No Plot? No Problem! by Christ Baty

Filed under:Art,Writing — posted by Randolph on September 26, 2020 @ 8:31 am

This book walks a writer through the process of participating in the National Novel Writing Month each November. The goal is to write a 50,000-word novel during the month.

The book does deliver on its promise. It discusses the process of getting started, strategies and psychology of each week, and a winding-down process when done. Each chapter includes a key take-away recap.

The book has a lot of good points and uses her style of humor to help drive them home. She uses stories of several past participants to illustrate her points, and adds inspirational quotes from a number of participants in the key chapters. However, the humor is used to excess, even getting a bit old at times, and the points are few. With fewer than 200 pages, there isn’t a lot of content in the book.

The book is an easy read, it is enjoyable and the points it makes are good. I believe it should make more points and fewer jokes.

Creating Celtic Animal Designs by Cari Buziak

Filed under:Art — posted by Randolph on July 10, 2020 @ 7:40 am

This book give basic instruction on the design of Celtic knots containing animals. It describes a few of the traditional animals, the symbols used and how the elements are put together. Then it discusses new animal designs using the same style.

Overall, the book is nice and has clear instructions. I felt that there was a lot of wasted space and duplicate material. The book is small, 122 pages, so it feels like they were just trying to fill it out.

For each animal discussed, the book contains a section on creating the animal, then a section on including that in a full pattern. The second part varies very little from animal to animal and could have been a more general section in itself.

Overall, I am happy with the book. It has some very nice pictures of the author’s knots. I did get it well-discounted and might have been frustrated paying the $16.95 cover price.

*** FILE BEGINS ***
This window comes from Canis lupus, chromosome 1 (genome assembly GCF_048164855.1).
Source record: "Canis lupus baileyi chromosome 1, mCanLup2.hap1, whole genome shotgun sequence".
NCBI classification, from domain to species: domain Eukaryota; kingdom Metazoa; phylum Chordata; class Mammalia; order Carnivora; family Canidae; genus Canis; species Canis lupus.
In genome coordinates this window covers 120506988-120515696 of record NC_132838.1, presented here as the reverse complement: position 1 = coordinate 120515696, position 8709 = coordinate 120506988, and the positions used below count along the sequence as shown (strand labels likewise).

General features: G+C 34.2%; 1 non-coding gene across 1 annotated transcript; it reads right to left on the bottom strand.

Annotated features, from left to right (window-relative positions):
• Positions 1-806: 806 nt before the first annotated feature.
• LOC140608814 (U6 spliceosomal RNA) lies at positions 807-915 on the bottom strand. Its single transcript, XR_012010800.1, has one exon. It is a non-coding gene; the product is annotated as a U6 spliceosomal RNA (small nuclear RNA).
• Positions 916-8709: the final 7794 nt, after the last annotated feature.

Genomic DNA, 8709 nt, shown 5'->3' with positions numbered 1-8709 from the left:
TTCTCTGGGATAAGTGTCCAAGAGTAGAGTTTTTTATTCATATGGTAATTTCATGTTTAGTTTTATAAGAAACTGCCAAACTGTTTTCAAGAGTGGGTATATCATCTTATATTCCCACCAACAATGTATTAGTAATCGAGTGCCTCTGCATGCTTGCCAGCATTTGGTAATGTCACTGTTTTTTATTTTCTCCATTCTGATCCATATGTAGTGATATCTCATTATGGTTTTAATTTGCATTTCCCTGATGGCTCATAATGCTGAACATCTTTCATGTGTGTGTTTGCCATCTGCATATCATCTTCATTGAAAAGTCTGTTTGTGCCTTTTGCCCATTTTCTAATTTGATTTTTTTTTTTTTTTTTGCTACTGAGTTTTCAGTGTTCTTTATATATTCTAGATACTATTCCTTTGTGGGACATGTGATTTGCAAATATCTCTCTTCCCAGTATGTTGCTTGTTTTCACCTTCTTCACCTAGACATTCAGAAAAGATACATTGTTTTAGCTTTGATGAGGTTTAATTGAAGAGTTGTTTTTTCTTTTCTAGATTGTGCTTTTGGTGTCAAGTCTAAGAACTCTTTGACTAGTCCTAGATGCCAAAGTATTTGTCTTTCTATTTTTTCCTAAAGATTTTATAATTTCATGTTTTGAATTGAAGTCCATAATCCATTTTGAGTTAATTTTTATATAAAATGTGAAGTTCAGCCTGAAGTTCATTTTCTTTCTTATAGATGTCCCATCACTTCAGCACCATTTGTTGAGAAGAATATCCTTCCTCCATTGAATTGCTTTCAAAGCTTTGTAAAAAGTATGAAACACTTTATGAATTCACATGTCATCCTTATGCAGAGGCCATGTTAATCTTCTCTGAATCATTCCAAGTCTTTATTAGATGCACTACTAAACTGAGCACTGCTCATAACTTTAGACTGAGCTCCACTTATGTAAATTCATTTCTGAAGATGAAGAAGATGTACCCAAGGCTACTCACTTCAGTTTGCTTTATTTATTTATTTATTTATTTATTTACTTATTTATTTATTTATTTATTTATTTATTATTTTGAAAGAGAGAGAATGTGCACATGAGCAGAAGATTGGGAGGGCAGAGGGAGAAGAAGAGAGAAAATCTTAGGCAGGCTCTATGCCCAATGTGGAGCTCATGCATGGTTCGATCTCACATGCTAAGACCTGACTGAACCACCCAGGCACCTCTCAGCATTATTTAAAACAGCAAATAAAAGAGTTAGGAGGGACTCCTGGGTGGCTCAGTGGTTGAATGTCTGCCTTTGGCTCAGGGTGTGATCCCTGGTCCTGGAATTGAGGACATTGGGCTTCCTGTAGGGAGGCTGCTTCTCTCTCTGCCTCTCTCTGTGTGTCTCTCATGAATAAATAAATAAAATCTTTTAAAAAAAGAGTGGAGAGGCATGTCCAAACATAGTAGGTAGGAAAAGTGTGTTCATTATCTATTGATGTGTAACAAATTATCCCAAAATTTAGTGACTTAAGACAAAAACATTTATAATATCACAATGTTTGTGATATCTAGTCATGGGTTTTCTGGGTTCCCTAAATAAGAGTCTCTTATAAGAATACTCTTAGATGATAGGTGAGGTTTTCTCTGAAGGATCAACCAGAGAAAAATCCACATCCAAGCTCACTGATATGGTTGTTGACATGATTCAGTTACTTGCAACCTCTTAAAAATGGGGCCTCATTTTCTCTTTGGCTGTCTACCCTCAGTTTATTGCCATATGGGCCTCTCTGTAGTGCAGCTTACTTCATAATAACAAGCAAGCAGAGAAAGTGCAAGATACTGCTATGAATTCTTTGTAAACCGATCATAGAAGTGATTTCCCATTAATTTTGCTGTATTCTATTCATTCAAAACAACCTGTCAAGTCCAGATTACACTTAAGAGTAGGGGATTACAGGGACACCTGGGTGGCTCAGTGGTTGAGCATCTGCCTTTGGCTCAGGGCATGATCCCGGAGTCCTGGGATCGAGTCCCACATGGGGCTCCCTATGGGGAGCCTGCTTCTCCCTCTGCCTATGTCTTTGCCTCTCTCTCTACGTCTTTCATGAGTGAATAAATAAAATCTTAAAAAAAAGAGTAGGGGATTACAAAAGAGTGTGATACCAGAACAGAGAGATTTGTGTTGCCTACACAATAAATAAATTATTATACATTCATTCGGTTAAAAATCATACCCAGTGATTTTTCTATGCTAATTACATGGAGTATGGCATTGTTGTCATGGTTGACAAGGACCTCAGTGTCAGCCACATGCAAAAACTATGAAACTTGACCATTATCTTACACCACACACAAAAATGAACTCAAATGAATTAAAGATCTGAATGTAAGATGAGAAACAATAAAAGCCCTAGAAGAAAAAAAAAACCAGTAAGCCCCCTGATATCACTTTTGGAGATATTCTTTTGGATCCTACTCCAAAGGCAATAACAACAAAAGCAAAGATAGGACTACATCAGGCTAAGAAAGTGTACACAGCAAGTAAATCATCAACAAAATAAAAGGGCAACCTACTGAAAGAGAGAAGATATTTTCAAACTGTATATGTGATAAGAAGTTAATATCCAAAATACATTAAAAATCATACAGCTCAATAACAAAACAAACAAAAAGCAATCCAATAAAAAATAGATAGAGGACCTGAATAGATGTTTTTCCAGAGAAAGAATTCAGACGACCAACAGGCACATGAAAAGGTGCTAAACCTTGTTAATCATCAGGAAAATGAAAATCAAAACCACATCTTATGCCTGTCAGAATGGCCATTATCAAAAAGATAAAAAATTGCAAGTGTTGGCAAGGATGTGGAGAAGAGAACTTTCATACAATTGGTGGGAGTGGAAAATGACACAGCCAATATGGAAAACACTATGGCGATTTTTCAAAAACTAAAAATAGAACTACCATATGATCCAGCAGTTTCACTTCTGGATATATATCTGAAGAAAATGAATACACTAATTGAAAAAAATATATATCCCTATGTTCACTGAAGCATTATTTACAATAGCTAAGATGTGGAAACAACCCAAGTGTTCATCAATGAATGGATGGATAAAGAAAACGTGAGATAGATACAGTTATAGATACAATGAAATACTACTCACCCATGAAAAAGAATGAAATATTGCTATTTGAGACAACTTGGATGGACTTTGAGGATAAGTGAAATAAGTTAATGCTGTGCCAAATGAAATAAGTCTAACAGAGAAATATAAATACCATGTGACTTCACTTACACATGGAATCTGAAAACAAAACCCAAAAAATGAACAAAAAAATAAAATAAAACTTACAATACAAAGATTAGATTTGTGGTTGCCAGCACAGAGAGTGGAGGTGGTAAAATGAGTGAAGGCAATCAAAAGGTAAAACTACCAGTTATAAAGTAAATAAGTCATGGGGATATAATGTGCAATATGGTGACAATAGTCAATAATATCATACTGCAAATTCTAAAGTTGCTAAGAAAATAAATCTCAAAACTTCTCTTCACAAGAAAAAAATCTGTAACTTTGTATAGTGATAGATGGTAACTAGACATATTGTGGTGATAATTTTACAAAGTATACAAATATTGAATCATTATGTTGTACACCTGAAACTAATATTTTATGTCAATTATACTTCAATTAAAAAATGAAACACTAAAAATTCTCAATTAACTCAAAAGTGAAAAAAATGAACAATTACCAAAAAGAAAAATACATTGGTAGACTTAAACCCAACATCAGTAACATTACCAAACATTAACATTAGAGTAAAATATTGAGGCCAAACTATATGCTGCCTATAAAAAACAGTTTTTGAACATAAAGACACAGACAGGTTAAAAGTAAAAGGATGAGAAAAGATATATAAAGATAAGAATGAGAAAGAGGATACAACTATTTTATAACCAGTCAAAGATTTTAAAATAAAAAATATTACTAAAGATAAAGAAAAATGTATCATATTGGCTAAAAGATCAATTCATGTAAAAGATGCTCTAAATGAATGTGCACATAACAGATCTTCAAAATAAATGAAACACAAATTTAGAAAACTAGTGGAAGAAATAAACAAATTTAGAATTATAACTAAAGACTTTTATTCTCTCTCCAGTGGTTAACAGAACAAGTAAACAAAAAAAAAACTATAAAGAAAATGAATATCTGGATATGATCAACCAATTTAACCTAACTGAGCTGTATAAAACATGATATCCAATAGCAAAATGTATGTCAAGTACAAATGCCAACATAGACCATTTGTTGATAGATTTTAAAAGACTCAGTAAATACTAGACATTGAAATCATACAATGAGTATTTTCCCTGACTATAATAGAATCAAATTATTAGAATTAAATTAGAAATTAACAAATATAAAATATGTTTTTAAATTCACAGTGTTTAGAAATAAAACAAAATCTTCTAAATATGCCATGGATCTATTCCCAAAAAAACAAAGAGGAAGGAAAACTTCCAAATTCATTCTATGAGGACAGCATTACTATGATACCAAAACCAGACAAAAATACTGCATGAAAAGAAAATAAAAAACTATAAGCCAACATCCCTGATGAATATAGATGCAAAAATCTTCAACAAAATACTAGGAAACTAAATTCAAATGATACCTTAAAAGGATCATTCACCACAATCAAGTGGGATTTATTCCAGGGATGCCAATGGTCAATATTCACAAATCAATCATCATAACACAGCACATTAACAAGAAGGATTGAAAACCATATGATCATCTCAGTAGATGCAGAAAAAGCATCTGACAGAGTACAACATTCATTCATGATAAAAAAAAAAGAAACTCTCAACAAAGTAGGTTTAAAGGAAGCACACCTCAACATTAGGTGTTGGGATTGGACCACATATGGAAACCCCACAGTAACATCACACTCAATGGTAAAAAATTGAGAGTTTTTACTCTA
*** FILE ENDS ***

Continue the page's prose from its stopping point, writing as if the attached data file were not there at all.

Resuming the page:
Leather Crafting published by Tandy Leather Company

Filed under:Art — posted by Randolph on February 17, 2020 @ 4:35 pm

This is a good primer for leather working. It talks you through selecting and preparing leather, discusses basic use and care for the primary tools, stitching, dyeing and antiquing.

It won’t replace classes or instruction, but will prepare you for them. This is a much better option than The ABCs of Leatherwork: http://books.randolphking.co m/?p=1641.

Painting Sunlight and Shadow with Pastels by Maggie Price

Filed under:Art — posted by Randolph on December 16, 2019 @ 5:52 pm

This book is an instructional text for pastels. It’s focus is an using light and shadow to create form, addressing different lighting and shadow conditions. The author specifically addresses the predominant sky conditions, sunny, cloudy and rain. She also talks about color under these conditions, reflections and shadows. In each, the changes of color are discussed addressing the conditions affecting the light color and intensity.

Each section starts with a detailed description of what is going on with the light and why. Then proceeds to a number of step-by-step painting instructions that you can work through.

In addition, the paintings used as reference are very good, after working through the book, it still serves as a nice book to flip through for the images.

A few of the work-through paintings are done by different artist, giving a fuller study than the author (presumably) could provide on her own.

Although some of the instruction was rather obvious, I still enjoyed reading through the comments and the example paintings.

New Grounds: The Manual for Non-Toxic Etching by Regina Held and Ray Maseman

Filed under:Art — posted by Randolph on January 16, 2018 @ 1:47 pm


New Grounds: The Manual for Non-Toxic Etching by Regina Held and Ray Maseman

This books is a text for a class taught by New Grounds. But it does stand on its own very well.

The book start off with a historical introduction, then chapters describing techniques to etch and print a plate. After that it goes on to describe different techniques to create and apply grounds: hardground, aquatint, spit bite, softground, crayon softground, liftground, Crisco liftground, color proofing, Chine Collé and finally curing the print. Each chapter goes into step-by-step details to create the ground, etching, timing considerations and finally some common problems and their solutions.

This is a great book for beginners as well as intermediate-level printers. Maybe advanced, I can’t speak to that.

The Color of Pixar by Tia Kratter

Filed under:Art — posted by Randolph on September 28, 2017 @ 3:52 pm


The Color of Pixar by Tia Kratter

I received this book as part of the Early reviewer program on LibraryThing. I was a little disappointed and also enjoyed it.

First, the images are very good. I enjoy seeing what people can do using the technology.

Then, the book has a nice layout. The cover is appealing and the pages are colored to the visible light spectrum. It is very nice.